An effort was made to identify patients from support groups or other organizations for inclusion in the panel. Unfortunately, given the nature of MT, no such support groups exist. We felt that reaching out to patient communities through social media would introduce bias, as response rates through social media are historically low and would limit the range of patients because of self-selection. Therefore, patients were not included in this particular COS Delphi.

In Round 1, participants were asked to submit a free-form list of proposed core outcomes for further consideration. These were thematically grouped by the MT COS task force, and duplicate suggestions were removed. In Round 2 and thereafter, panelists were requested to rank each outcome according to a Likert scale ranging from 1 to 9, based on the Grading of Recommendations Assessment, Development, and Evaluation scale.17 Outcomes were presented to panelists in a random order to minimize bias. Scores of 1 to 3 represented less important outcomes, and scores of 7 to 9 represented critically important outcomes. We defined a core outcome a priori as any item for which >85% of panelists selected a score in the range of 7 to 9 and <15% of panelists selected a score in the range of 1 to 3. The letters to the experts explaining each round of the Delphi process have been included as Supplemental Digital Content, Supplementary Data 2,

Acceptance that consensus has been reached for an outcome to be included in the COS requires agreement by the majority regarding the critical importance of that outcome. While our threshold of 85% was a slightly different range than those reported in prior COS publications,18,19 there are no universally agreed consensus criteria in Delphi surveys and examples vary widely. According to Williamson et al.,9 the criteria used to determine when consensus has been reached are quite subjective but should be defined in advance to avoid biasing conclusions toward the researchers' own beliefs. We felt that using more rigorous predefined criteria would limit the final selection to true core outcomes. While there is no requirement to include outcomes that just miss the predefined cutoff for inclusion as a core outcome, after consultation with the COS Task Force, we also decided to select 80% as a threshold for noncore outcomes because this was just below the 85% threshold.

Items scored 7 to 9 by <40% of the expert panel and 1 to 3 by >15% of the panel in any round were excluded from further rounds. The Delphi process was planned to terminate either when all items were included or excluded, or when consensus no longer progressed between rounds on indeterminate items. The number of Delphi rounds varies across different COS studies. While three rounds are usually sufficient for collecting the pertinent information to reach a consensus, there is no predetermined minimum or maximum number of rounds for Delphi studies. Subsequent rounds can be added in an effort to reach consensus, but this must be balanced with the universal decrease in participation that occurs with additional rounds. To allow for an inclusive design that would maximize the number of outcomes considered, panelists were able to submit new proposed outcomes and anonymously give feedback that they felt the panelists should consider. These were added to the subsequent rounds for panel consideration.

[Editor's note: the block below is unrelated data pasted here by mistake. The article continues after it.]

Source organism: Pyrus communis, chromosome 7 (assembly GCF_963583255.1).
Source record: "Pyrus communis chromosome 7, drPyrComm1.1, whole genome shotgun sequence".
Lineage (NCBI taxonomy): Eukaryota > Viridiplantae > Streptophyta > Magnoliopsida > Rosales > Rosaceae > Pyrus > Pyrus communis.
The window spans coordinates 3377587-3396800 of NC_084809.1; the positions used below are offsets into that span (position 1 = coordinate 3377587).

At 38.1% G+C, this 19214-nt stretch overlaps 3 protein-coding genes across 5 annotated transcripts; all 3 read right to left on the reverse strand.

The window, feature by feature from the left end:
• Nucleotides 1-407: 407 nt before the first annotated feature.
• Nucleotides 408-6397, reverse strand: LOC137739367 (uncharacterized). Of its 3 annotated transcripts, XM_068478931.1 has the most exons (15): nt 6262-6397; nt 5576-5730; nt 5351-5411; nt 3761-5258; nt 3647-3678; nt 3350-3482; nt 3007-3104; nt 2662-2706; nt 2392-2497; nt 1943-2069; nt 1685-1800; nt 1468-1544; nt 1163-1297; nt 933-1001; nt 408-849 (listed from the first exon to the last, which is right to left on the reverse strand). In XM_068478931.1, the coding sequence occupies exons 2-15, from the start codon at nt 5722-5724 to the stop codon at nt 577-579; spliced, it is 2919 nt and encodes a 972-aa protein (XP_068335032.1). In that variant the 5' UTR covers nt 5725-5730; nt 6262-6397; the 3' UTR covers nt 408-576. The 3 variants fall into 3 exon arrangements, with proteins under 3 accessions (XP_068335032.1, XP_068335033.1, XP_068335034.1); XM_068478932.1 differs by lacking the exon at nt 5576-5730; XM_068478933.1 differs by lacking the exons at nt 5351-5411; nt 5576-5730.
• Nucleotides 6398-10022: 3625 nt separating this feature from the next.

For Round 3, participants were provided with deidentified aggregate response data from the previous round presented as a histogram bar chart. Participants' individual responses were provided only to that participant, reminding them of their outcome grading in the context of the group's aggregate rating. Intraclass correlation and current consensus COS of the group were also provided. Neither participants' names, affiliations, or individual grading was shared with any other participant. Three reminder emails were sent for each round of the Delphi process to maximize participation.

Assessment was performed using the ICC function to assess interrater test-retest reliability, in a two-way mixed-effects model, scoring for absolute agreement, with a 95% confidence interval (CI). Intraclass correlation estimates and their 95% CIs were calculated using R statistical package “ICC” version 2.320 based on a mean rating (k = 12), absolute agreement, and two-way mixed-effects model. Accepted definitions of agreement were as follows: <0.50, poor; 0.50 to 0.74, moderate; 0.75 to 0.90, good; and 0.90 to 1.00, excellent. All statistical tests were performed in the R version 4.0.2 environment.21


The Delphi process was completed in three rounds. Round 1 received free-form submission responses from 16 of 31 experts (52% response rate). There was no statistically significant difference between those invited who completed the Delphi study and those who did not based on years of experience, specialty, or geographic region. After review by the task force and elimination of duplicate items, a list of 64 unique responses was compiled for further consideration in subsequent rounds (Table 1). These were distributed to the panel for consideration.

TABLE 1 - Submissions From the Panel for Consideration as Core Outcomes
1. 6-h Mortality
2. ICU days
3. Mortality at 90 d
4. Time to death over the first 28–30 d
5. Total number of individual products within the first 24 h
6. Days out of hospital within 28–30 d
7. Composite blood usage score
8. 3-h Mortality
9. Discharged home within 28–30 d
10. Time to surgical hemostasis
11. 30-d Mortality (excluding TBI)
12. Duration of hospital stay at 30 d
13. Duration of ICU stay at 30 d
14. In-hospital mortality